Are Racial Differences in Flu Vaccination Rates Widening?

Differences in flu vaccination rates across racial groups in the U.S. are widening, as shown in a visualization from the Center for Antiracist Research in a new PHP series.

a graph of a vaccine

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The Centers for Disease Control and Prevention (CDC) ranks flu and pneumonia as one of the top ten causes of death in the U.S. CDC recommends that everyone older than six months receive a flu vaccine each year. Researchers estimate that flu vaccines can lessen the chance of contracting the flu by 40% to 60%.  So, it is important that everyone who wants to get a flu vaccine has access to it.

However, vaccine access and disease monitoring are not always equal for racial minorities and disadvantaged groups. There are racial disparities in routine vaccination coverage in the U.S. and poor communities are often missed in traditional flu surveillance systems. Also, Black, Hispanic, and American Indian or Alaska Natives experience more severe flu illness.

We downloaded and visualized flu vaccination trends using data from FluVaxView, a vaccination data dashboard published by the CDC. From 2010 to 2020, Hispanics and non-Hispanic Blacks were less likely to get a flu vaccine compared to other non-Hispanic populations. During the 2020-2021 flu season, only 44.9% of Hispanics and 42.7% of non-Hispanic Blacks were vaccinated. In comparison, 56.4% of non-Hispanic White and 52.1% of other non-Hispanic populations were vaccinated. The difference in vaccination rates between non-Hispanic Whites and non-Hispanic Blacks has more than doubled in the past ten years, from 5.3% during the 2010-2011 flu season to 13.7% in 2020-2021.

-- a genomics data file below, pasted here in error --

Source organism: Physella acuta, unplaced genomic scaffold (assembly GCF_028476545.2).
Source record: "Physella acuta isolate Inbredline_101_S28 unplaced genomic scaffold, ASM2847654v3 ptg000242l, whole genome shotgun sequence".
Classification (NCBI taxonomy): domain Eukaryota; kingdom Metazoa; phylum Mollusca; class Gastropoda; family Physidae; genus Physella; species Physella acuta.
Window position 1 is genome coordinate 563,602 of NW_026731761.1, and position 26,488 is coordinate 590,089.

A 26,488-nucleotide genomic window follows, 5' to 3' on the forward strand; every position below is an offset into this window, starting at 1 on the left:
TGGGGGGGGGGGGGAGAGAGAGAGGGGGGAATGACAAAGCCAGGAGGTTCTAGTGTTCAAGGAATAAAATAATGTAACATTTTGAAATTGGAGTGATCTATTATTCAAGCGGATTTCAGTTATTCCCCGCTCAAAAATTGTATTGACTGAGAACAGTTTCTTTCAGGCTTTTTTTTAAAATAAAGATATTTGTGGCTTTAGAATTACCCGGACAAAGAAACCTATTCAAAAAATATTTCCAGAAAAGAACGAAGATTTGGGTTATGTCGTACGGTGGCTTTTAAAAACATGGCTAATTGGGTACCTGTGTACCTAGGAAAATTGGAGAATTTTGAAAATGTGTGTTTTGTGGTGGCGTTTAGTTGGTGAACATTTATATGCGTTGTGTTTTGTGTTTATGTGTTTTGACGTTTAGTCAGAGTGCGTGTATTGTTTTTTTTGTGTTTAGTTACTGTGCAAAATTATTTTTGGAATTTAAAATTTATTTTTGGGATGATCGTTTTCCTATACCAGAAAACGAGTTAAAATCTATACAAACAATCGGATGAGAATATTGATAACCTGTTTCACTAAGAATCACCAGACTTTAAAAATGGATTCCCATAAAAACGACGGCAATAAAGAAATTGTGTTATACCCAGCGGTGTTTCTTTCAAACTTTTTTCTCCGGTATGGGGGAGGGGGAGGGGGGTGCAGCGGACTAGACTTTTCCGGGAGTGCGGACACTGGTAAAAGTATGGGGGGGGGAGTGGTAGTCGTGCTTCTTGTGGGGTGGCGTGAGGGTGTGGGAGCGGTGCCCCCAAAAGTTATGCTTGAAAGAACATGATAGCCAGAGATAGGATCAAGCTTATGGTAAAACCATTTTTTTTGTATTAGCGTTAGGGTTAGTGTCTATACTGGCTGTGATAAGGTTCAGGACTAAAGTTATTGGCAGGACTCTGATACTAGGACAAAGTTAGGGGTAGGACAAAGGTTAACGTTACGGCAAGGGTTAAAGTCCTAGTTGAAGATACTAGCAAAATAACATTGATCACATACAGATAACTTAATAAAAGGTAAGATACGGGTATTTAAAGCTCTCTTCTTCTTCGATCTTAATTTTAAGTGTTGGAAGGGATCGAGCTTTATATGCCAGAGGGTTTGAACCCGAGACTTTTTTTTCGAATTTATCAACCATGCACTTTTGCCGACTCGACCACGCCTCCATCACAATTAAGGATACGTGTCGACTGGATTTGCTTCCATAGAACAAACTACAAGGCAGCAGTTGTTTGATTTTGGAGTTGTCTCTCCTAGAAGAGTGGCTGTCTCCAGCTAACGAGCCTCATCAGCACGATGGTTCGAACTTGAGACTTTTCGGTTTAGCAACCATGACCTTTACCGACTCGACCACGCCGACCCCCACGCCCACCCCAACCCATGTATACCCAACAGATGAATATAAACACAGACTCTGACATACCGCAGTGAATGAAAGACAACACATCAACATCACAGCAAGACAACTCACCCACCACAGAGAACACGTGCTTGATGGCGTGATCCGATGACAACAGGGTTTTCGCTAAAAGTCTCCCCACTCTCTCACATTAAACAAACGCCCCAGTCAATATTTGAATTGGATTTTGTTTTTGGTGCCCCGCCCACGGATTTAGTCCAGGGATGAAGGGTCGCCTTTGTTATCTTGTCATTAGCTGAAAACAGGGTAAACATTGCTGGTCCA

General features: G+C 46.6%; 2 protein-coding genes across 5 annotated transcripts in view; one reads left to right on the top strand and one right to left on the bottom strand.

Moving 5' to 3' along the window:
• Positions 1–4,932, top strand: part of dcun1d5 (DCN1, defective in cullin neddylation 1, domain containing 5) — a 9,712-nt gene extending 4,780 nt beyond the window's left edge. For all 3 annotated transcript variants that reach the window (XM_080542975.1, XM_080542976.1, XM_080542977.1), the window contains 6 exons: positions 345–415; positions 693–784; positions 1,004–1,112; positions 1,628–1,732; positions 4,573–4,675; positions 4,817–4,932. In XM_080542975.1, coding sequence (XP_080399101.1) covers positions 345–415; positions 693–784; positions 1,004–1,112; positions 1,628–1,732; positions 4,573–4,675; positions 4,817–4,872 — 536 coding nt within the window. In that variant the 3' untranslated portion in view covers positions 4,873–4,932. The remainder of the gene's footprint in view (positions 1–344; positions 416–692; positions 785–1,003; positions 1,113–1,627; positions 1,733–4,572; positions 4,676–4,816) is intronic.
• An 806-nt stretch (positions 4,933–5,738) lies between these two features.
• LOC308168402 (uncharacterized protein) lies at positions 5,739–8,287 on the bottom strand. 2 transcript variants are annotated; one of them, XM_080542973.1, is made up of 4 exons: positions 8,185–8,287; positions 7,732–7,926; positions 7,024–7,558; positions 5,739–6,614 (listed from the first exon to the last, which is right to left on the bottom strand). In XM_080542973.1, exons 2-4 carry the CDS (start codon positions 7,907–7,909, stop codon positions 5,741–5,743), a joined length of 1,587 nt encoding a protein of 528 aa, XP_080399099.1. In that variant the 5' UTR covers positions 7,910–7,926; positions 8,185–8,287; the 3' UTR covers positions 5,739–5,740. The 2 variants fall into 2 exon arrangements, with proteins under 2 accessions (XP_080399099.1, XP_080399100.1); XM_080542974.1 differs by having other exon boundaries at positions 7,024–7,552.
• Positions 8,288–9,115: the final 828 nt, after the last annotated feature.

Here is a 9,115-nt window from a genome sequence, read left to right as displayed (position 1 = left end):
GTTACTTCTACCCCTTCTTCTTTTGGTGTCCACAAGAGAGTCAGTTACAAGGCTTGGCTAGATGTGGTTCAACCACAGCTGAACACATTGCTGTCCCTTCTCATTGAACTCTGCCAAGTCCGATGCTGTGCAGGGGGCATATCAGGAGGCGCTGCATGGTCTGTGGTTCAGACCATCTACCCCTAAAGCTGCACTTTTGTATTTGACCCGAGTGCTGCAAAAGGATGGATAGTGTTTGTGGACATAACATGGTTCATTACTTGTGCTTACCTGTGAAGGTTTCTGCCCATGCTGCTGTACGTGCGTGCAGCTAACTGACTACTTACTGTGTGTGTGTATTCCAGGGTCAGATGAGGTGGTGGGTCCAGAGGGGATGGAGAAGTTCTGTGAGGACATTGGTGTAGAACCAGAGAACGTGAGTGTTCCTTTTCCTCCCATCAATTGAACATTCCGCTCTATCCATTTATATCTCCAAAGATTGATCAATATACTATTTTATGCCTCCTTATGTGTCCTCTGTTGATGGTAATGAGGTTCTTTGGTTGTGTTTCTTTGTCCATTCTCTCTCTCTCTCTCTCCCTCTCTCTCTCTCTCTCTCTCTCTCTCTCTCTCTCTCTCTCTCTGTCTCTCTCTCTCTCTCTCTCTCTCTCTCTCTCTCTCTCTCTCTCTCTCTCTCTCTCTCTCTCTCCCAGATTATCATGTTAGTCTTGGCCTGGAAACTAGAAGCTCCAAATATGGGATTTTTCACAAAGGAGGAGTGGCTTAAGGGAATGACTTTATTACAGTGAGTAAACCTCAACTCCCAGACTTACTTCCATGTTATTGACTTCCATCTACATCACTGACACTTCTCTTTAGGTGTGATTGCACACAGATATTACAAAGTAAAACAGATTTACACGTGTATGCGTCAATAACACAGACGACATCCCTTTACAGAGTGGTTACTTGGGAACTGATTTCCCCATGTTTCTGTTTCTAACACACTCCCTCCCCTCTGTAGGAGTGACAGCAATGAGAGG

Much has been written about the importance of using effective strategies to increase access to vaccines and ensure equitable vaccine distribution during the pandemic. These recommendations include working with trusted community health workers and community leaders and bringing vaccines to individuals and communities who face barriers in access. The same policy recommendations are relevant to the distribution of flu vaccines. To increase vaccine uptake, Black, Hispanic, and Indigenous people who experience the highest flu burden must be prioritized.

Databyte via the Center for Antiracist Research

Public Health Post is collaborating with researchers at the Center for Antiracist Research Racial Data Tracker to produce a series of articles focused on structural racism and health. This is the first article in the series.

The goal of the Racial Data Tracker is to collect, analyze, and publicly share data on racial inequities and disparities to communities and individuals interested in using racial data for research, advocacy, education and policy. The data will be available through downloadable data tables, infographics, and interactive visualizations. The project will publicly launch in the Spring of 2023.